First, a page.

Frequent co-regulation of splicing and polyadenylation by RNA-binding proteins inferred with MAPP
Zurich Seminars in Bioinformatics - Maciek Bak | Biozentrum, University of Basel | Swiss Institute of Bioinformatics
- 12:15 UZH Irchel Y55-l-06/08 and ZOOM Call
The processing of nascent pre-mRNA consists of many steps, where splicing and primary transcript polyadenylation play key roles in determining transcriptome and subsequently, proteome diversity. Several studies indicate that many RNA-binding proteins (RBPs) act both on splicing as well as 3’ end processing but the context of this multi-level regulation and the full spectrum of RBPs involved are yet to be discovered. To facilitate answering these questions we have developed a novel computational method to identify RBPs that could shape the pre-mRNA maturation.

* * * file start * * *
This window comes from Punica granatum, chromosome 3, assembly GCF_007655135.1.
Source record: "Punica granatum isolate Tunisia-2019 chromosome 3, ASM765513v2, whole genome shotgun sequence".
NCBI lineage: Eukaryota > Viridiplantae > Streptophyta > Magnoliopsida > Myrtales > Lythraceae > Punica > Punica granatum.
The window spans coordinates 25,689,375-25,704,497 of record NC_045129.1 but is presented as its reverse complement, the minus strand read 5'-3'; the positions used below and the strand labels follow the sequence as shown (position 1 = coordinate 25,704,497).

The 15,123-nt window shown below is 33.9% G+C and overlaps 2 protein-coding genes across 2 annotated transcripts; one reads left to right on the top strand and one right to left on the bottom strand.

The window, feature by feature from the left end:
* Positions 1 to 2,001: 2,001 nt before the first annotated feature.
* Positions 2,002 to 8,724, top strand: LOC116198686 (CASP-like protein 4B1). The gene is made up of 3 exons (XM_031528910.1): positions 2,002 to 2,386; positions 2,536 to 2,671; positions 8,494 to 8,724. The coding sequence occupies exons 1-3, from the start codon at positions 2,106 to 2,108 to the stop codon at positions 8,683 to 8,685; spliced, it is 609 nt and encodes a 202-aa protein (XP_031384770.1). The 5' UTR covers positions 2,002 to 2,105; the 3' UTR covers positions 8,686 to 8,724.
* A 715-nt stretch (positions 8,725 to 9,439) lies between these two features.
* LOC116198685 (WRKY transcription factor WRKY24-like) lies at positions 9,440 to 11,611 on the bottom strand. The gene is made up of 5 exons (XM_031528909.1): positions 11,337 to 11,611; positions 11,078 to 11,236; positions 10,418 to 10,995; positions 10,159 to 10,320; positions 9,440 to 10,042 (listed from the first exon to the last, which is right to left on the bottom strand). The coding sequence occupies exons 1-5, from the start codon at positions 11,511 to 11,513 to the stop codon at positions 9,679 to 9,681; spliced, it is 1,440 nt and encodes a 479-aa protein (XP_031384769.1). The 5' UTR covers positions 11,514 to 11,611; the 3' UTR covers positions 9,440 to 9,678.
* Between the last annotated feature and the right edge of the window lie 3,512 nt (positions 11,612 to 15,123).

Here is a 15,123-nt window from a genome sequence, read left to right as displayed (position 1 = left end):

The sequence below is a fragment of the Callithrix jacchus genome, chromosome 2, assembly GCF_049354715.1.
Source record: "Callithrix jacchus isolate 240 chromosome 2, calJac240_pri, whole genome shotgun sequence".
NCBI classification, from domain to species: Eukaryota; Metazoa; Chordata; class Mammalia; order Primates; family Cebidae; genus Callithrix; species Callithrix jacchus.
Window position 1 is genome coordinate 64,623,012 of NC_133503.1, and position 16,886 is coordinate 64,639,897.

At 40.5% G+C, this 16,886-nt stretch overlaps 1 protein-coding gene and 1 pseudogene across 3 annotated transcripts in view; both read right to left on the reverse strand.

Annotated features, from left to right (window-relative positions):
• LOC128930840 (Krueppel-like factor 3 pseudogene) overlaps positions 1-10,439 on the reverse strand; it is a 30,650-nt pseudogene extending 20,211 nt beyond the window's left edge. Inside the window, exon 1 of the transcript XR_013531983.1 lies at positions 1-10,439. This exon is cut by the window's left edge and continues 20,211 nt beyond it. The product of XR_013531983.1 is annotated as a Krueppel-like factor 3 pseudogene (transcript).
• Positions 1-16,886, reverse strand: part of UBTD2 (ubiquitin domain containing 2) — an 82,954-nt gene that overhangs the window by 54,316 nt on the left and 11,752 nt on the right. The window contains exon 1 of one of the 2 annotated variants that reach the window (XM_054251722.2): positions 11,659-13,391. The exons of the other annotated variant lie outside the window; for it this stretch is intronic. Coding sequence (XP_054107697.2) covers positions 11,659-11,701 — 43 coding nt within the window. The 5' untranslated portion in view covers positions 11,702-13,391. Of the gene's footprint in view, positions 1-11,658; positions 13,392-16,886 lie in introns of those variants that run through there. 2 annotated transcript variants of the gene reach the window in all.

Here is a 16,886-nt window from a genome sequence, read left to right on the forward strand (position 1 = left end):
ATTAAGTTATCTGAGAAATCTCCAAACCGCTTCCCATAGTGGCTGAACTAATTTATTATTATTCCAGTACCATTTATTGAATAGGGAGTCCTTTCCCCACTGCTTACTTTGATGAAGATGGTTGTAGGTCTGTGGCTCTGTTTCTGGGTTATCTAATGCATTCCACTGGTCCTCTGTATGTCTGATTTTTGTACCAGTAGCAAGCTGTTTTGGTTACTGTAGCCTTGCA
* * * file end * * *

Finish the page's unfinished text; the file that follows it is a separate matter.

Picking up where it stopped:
The method aims to explain both the inclusion of ‘cassette’ exons as well as the relative usage of distinct poly(A) sites, quantified from RNA-seq data, in terms of the activity of short sequence motifs in the proximity of splice sites and polyadenylation sites. By scanning the neighborhood of processing sites with a sliding window the method is able to uncover positional signals thus providing a fine-grained resolution into the action of potential regulators. The tool includes visualizations in terms of ‘impact maps’ which additionally provide insight into whether the RBP acts in an activatory/inhibitory manner. Applying our approach to RBP knock-down experiments we were able to identify both novel and well-known regulators of splicing and/or polyadenylation. Analyzing data from The Cancer Genome Atlas we successfully recovered a previously reported regulator in glioblastoma, and we further uncovered sequence motifs that are associated with RNA processing in other conditions.